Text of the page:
I’m saying God is not a Christian, a Jew, or a Muslim. But God is real, and able, good and generous. And while we have this faith in the real world, we serve a yet more real God. That’s all you have to believe to collaborate with others. That there is truth, but none of us have the copyright on it. And our understanding of this truth is evolving. So while we are growing up in the full stature of the divine, let us do those things together that we know are of God. Those things that are ethical and moral.
Tomorrow Mayor Reed will be sworn in as a two-term mayor of Atlanta. It is poetic that January 6th is the day when the church celebrates something called Epiphany. It is the day when we believe that the wise men actually reached Bethlehem and met Jesus. It’s poetic because those wise men were from Iraq. They weren’t Jews, Muslims or Christians. But they found some direction in Jerusalem. That ultimately led them to Bethlehem and to the new thing that God was doing. Many faiths, no faiths all under the same star. Going forward in a new way.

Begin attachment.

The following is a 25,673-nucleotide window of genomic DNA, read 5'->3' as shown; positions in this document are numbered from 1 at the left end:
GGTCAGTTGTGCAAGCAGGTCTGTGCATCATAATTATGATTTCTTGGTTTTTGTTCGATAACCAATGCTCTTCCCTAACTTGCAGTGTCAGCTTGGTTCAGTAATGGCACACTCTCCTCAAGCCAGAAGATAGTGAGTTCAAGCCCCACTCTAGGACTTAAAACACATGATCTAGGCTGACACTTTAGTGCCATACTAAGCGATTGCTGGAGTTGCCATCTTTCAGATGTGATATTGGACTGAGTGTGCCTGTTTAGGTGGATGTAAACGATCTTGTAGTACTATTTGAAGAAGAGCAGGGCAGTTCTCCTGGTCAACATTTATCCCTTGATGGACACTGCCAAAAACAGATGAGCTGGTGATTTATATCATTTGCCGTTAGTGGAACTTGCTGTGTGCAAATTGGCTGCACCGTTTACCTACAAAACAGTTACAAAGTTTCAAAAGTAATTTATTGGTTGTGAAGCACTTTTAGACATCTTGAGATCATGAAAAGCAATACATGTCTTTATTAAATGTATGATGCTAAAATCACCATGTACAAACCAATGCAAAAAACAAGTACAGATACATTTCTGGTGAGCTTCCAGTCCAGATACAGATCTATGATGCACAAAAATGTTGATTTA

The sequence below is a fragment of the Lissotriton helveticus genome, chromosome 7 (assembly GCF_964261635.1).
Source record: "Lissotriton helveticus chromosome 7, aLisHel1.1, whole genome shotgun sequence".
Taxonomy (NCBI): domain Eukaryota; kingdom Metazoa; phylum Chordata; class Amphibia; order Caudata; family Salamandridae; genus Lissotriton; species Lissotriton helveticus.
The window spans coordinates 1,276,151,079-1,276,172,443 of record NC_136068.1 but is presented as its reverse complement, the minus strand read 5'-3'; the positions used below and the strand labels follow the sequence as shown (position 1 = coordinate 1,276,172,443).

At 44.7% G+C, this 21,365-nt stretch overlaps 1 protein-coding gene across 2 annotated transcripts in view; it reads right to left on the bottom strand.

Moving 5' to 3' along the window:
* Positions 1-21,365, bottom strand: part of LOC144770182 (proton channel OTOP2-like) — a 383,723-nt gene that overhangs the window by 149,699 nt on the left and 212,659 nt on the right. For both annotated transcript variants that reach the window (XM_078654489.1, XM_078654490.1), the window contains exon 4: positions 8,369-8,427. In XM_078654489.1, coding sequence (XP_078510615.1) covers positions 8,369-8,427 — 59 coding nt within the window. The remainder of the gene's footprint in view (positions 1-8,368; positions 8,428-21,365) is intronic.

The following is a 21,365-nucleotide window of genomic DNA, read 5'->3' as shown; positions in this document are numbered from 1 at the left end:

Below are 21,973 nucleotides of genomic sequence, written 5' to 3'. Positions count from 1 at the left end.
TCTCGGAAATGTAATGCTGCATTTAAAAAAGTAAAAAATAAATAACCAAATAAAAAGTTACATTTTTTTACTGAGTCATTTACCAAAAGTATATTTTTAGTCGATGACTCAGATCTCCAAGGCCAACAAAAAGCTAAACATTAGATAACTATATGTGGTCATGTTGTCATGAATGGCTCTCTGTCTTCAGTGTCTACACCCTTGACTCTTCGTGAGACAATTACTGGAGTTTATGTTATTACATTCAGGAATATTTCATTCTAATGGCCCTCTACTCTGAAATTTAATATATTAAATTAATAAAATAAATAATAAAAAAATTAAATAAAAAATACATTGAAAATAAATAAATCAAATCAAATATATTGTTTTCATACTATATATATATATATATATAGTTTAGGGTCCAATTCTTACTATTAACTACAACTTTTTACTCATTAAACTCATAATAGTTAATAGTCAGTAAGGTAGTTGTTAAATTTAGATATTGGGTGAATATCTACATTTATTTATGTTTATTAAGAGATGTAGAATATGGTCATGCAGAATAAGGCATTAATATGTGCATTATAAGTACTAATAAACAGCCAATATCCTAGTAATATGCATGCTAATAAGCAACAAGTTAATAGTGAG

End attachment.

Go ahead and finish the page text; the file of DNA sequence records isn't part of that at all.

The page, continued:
When I think about the mayor’s invitation to us to be here today as brothers and sisters from different belief systems, my mind goes back to Dr. King. We would do well to remember that Dr. King was a Baptist, who was inspired by a Hindu, was friends with a Muslim who marched with Catholic, Jews and atheists so that there might be jobs, equal access under the law and shared prosperity. This is our spiritual DNA in Atlanta. This is the Lord’s doing and it is marvelous in our sight. This event has simply called us back to who we are again.
Thank you, Mayor Reed. Now let’s get to work!